Konstanty Koszewski, 2020-11-19

Ways to increase your Rails performance

Despite its numerous advantages, Ruby on Rails is still considered to be a relatively slow web framework. We all know that Twitter has left Rails in favor of Scala. However, with a few cleaver improvements you can run your app significantly faster!

Despite its numerous advantages, Ruby on Rails is still considered to be a relatively slow web framework. We all know that Twitter has left Rails in favor of Scala. However, with a few cleaver improvements you can run your app significantly faster!

Ruby First

Ruby is a heavily object-oriented language. In fact, (almost) everything in Ruby is an object. Creating unnecessary objects might cost your program a lot of additional memory usage, so you need to avoid it.

To measure the difference, we will use a memory_profiler gem and a built-in Benchmark module to measure time performance. 

Use bang! methods on strings

require "memory_profiler"

report = MemoryProfiler.report do
    data = "X" * 1024 * 1024 * 100
    data = data.downcase
end

report.pretty_print

In the listing below, we created a 100MB string and downcased each character contained therein. Our benchmark gives us the following report:

Total allocated: 210765044 bytes (6 objects)

However, if we replace line 6 with:

data.downcase!

Read files line by line

Supposedly, we need to fetch a huge data collection of 2 million records from a csv file. Typically, it would look like this:

require 'benchmark'

Benchmark.bm do |x|
    x.report do
        File.readlines("2mrecords.csv").map! {|line| line.split(",")}
    end
end

user     system      total        real

12.797000   2.437000  15.234000 (106.319865) It took us more than 106 seconds to fully download the file. Quite a lot! But we can speed up this process by replacing the map! method with a simple while loop:

require 'benchmark'

Benchmark.bm do |x|
    x.report do
        file = File.open("2mrecords.csv", "r")
        while line = file.gets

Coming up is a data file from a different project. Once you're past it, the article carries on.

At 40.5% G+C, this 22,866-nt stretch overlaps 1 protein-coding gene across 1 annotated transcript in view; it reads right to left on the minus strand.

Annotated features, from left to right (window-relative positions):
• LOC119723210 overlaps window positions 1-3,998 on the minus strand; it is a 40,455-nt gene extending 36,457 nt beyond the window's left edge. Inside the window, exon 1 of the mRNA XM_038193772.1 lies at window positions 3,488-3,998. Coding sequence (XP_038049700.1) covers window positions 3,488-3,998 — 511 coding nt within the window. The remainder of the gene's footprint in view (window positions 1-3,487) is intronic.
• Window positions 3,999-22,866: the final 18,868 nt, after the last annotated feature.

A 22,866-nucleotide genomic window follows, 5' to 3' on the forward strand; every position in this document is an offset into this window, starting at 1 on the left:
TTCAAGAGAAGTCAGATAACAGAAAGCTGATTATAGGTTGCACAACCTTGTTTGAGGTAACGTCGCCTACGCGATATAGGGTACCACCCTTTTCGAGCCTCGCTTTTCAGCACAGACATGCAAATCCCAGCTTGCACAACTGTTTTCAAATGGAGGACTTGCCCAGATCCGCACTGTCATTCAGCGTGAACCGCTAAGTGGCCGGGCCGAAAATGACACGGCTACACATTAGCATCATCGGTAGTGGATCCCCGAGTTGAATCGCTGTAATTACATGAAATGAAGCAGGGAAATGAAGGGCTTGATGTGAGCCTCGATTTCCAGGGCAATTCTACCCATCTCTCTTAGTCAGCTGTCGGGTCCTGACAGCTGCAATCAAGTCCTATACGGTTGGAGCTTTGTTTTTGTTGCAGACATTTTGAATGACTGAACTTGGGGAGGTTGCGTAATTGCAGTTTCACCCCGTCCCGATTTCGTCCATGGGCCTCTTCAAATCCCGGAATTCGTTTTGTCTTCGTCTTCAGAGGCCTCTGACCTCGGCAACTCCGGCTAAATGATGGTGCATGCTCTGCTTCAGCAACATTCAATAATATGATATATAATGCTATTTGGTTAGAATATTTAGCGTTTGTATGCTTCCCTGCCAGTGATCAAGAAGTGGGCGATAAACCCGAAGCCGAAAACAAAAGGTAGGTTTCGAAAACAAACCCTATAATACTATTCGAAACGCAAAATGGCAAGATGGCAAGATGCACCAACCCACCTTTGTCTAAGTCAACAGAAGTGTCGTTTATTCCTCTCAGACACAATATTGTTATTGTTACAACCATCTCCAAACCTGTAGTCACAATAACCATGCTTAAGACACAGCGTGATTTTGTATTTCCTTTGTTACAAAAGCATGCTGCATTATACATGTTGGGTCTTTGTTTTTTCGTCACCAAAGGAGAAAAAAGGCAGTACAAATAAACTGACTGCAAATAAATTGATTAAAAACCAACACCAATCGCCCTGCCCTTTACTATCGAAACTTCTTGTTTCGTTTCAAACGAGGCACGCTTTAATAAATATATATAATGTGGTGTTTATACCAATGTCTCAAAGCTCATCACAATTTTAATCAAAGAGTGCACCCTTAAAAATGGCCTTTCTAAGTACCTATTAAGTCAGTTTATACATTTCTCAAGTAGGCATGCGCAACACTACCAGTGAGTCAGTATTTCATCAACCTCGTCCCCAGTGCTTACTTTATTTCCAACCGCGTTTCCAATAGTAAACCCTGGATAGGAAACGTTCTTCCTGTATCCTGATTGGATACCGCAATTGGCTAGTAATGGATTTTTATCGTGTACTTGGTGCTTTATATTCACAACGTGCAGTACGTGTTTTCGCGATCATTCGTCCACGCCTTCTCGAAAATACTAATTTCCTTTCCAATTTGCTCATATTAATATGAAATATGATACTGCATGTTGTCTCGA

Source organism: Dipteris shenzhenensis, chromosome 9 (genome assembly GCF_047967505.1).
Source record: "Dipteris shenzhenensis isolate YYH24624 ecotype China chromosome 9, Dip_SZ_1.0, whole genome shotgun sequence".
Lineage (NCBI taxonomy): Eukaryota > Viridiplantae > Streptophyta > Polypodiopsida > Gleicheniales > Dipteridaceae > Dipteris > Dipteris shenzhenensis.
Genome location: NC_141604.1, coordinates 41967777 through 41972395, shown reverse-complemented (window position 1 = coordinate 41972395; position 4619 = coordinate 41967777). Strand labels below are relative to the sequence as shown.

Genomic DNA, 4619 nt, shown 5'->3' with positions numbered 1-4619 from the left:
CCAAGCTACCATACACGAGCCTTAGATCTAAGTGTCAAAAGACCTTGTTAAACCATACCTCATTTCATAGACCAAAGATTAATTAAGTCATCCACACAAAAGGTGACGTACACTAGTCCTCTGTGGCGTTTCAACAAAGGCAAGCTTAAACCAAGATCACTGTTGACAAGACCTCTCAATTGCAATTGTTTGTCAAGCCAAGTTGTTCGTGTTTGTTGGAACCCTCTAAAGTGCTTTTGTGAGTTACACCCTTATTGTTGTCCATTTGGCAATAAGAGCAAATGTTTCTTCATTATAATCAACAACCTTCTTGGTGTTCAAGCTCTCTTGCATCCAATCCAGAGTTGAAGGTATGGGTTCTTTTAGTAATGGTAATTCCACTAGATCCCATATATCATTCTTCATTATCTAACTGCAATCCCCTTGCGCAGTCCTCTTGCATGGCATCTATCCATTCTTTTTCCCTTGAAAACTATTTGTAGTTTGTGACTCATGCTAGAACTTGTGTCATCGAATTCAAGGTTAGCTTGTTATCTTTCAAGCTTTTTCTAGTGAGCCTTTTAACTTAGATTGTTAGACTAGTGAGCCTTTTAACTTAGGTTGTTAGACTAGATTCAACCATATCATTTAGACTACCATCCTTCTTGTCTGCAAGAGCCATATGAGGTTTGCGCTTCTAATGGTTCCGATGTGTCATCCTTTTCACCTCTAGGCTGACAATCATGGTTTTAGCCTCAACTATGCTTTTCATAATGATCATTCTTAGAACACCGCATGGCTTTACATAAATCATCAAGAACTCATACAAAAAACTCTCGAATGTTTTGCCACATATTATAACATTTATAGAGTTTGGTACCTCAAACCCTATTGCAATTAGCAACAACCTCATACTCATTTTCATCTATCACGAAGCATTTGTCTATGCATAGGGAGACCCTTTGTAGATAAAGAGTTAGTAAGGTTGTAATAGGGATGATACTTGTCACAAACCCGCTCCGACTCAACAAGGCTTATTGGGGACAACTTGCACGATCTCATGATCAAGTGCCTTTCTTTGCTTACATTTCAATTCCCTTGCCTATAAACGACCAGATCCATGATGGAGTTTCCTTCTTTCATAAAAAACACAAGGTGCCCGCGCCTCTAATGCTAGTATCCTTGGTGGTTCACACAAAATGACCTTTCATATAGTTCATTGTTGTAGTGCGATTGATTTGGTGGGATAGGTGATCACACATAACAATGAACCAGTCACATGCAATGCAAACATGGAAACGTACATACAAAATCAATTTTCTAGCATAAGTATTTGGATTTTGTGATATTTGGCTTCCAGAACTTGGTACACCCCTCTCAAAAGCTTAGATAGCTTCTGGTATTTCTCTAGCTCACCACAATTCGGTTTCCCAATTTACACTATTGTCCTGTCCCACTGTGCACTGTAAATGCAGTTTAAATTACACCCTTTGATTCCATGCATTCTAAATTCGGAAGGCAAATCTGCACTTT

line.split(",")
        end
    end
end

user     system      total        real

6.078000   0.250000   6.328000 (  6.649422) The runtime has now dropped drastically since the map! method belongs to a specific class, like Hash#map or Array#map, where Ruby will store every line of the parsed file within the memory as long as it is executed. Ruby’s garbage collector will not release the memory before those iterators are fully executed. However, reading it line by line will GC it to relocate the memory from the previous lines when not necessary.

Avoid method iterators on larger collections

This one is an extension of the previous point with a more common example. As I mentioned, Ruby iterators are object methods and they won’t release the memory as long as they’re being performed. On a small-scale, the difference is meaningless (and methods such as map seems more readable). However, when it comes to larger data sets, it is always a good idea to consider replacing it with more basic loops. Like on the example below:

number_of_elements \= 10000000
randoms = Array.new(number_of_elements) { rand(10) }

randoms.each do |line|
    #do something
end

and after refactoring:

number_of_elements = 10000000
randoms = Array.new(number_of_elements) { rand(10) }

while randoms.count > 0
    line = randoms.shift
    #do something
end

Use String::<< method

This is a quick yet particularly useful tip. If you append one string to another using the += operator behind the scenes. Ruby will create additional object. So, this: